The Scriptures constantly remind us to fear God (Leviticus 25:17, for example), and we find out that such a fear is the “beginning of knowledge” (ESV, Proverbs 1:7), while the fear of man “lays a snare” (Proverbs 29:25).
Many who choose to honor God struggle over what it means to “fear” God. Should we be afraid of him? Or does it mean we reverence him? Or some of both? Even believers in Jesus need to fear God in the sense that we fear his wrath, discipline, and displeasing him. We remember, as the writer to Hebrews reminds us, that our God is a “consuming fire” (Hebrews 12:29). Yet we can call God “Abba, Father” (Romans 8:15), a term of endearment.
A Jewish perspective on fearing God is summarized in the Jewish Encyclopedia:
Who fears God will refrain from doing the things that would be displeasing to Him, the things that would make himself unworthy of God’s regard. Fear of God does not make men shrink from Him as one would from a tyrant or a wild beast; it draws them nearer to Him and fills them with reverential awe. That fear which is merely self-regarding is unworthy of a child of God.
What many of us fail to realize, however, is the Biblical assumption that we all fear someone or something. Thus, in my opinion, the emphasis should not be upon FEARING God, but fearing GOD.
The idea of fearing God is that we fear God’s displeasure more than we fear the wrath of men. Because we fear God, we fear no other gods, for our God is a jealous God (Exodus 20:5) and demands to be our only God. We want to please Him in all things (Colossians 1:10).
Secularists may fear science, philosophy, psychology, personal comfort, personal freedom, or a political camp. Pagans and off-target monotheists, in contrast, may fear their false gods. Even when the children of Israel turned to other gods, they are said to have “feared them,” as we find in Joshua 6:9-10.
I delivered you from the hands of the Egyptians and from the hands of all your oppressors, and dispossessed them before you and gave you their land, and I said to you, “I am the Lord your God; you shall not fear the gods of the Amorites in whose land you live. But you have not obeyed Me.”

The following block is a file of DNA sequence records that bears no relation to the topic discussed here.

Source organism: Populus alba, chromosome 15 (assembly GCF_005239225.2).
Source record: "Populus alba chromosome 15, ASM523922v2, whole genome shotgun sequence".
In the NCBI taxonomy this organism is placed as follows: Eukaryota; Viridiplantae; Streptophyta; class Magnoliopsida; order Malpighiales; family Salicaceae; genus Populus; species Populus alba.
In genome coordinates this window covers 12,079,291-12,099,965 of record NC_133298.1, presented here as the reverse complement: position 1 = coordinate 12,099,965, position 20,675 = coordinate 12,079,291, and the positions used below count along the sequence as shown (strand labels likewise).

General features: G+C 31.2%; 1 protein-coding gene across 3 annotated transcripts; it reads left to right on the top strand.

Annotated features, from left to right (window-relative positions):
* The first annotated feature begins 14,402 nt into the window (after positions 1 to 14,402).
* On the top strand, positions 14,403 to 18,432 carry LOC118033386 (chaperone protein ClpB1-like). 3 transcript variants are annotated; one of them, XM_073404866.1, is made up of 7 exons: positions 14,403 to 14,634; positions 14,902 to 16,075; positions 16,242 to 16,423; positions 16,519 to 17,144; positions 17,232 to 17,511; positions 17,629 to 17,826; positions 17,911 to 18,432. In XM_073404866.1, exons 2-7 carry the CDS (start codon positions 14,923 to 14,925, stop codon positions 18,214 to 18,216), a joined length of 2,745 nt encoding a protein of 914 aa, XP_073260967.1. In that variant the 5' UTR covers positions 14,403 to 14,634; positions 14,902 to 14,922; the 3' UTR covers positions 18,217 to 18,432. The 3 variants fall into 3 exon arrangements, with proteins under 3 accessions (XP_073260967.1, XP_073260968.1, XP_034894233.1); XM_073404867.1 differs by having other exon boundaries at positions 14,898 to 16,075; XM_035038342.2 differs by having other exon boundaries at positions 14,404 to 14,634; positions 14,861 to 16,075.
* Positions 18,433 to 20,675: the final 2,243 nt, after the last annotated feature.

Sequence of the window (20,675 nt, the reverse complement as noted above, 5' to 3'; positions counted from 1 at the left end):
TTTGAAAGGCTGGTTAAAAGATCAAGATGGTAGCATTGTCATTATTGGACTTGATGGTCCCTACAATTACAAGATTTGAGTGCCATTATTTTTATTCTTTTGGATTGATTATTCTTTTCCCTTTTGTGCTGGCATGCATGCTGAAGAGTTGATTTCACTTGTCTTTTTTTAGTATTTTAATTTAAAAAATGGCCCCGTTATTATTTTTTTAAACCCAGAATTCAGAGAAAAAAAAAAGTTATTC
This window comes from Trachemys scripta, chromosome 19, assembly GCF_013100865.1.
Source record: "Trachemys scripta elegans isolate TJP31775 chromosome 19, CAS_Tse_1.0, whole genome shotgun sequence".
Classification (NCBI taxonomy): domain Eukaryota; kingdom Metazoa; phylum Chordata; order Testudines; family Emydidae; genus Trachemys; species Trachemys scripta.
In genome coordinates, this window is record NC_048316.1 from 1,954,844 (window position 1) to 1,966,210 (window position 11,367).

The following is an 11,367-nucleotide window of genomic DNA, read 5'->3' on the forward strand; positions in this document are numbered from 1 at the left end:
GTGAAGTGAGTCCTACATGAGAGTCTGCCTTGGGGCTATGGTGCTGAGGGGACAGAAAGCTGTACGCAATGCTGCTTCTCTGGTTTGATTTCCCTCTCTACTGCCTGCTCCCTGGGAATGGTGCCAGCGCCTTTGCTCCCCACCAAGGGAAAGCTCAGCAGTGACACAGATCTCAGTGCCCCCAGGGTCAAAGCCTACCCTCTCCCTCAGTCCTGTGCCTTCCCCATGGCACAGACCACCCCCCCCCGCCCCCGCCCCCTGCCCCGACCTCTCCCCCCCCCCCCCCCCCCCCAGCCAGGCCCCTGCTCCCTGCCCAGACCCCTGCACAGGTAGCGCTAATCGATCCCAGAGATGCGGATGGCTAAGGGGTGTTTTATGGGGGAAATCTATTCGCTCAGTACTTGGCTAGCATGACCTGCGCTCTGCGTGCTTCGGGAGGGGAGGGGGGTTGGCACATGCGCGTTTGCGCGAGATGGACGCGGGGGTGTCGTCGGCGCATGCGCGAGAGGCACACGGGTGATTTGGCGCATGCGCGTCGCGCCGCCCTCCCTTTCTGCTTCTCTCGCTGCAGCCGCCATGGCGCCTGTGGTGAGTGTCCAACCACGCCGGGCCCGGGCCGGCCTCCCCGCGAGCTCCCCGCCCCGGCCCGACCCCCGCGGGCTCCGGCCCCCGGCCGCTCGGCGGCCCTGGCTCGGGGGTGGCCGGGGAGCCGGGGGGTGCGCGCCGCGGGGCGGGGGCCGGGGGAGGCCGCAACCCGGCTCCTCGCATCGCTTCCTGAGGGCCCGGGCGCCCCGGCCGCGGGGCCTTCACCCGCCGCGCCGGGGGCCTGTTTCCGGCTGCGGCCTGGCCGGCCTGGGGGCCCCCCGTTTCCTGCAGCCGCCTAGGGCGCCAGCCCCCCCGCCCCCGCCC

The issue, then, is not the intensity of our fear, but whom or what we fear. Sometimes, it may boil down to whom we fear most. All of us fear displeasing those we love, looking bad, or being embarrassed. And it is a good thing we do; the Scriptures encourage us toward these lesser fears, often designated as honoring authority, living graciously, or considering others. The issue, then, is a matter of priority.
Who has our top, primary allegiance? Is it our Lord, or our peer group, our career, money, our home or car, our physical appearance, our favorite sport or most enjoyable recreation? Even our family must take a back seat to our allegiance to God. Matthew 10:37 makes it clear that our allegiance to the Lord must even outshine our love for our family, as crucial as that love is:
He who loves father or mother more than Me is not worthy of Me; and he who loves son or daughter more than Me is not worthy of Me.
Who is this God we fear? His personal name is Yahweh, meaning “The One Who Is,” or “The Self-existent One,” or perhaps even “the One Who Causes All to Be.” Thus our God is self-derived, having had no beginning and without end. He is revealed through his Son, Yeshua (Jesus). He is revealed as the one God who is three Persons (Matthew 28:19-20). He is the God of the Bible; any variation on this God is less than the true God. While many believe in one God, not all believe in the same God. Our lot is cast with God as He is revealed in Scripture.
So when you see the many Bible verses about “fearing God,” do not put the emphasis on the word “fear,” but on “God.” Does he have priority in your life?
Ed Vasicek was raised as a Roman Catholic in Cicero, Illinois. During his senior year in high school (1974), Cicero Bible Church reached out to him, and he received Jesus Christ as his Savior by faith alone. Ed earned his BA at Moody Bible Institute. He has served as pastor of Highland Park Church since 1983. Ed and his wife, Marylu, have two adult children. Ed has written many weekly columns for the opinion page of the Kokomo Tribune, published articles in Pulpit Helps magazine, and posted many papers at his church website. Ed has also published the The Midrash Key and The Amazing Doctrines of Paul As Midrash: The Jewish Roots and Old Testament Sources for Paul’s Teachings.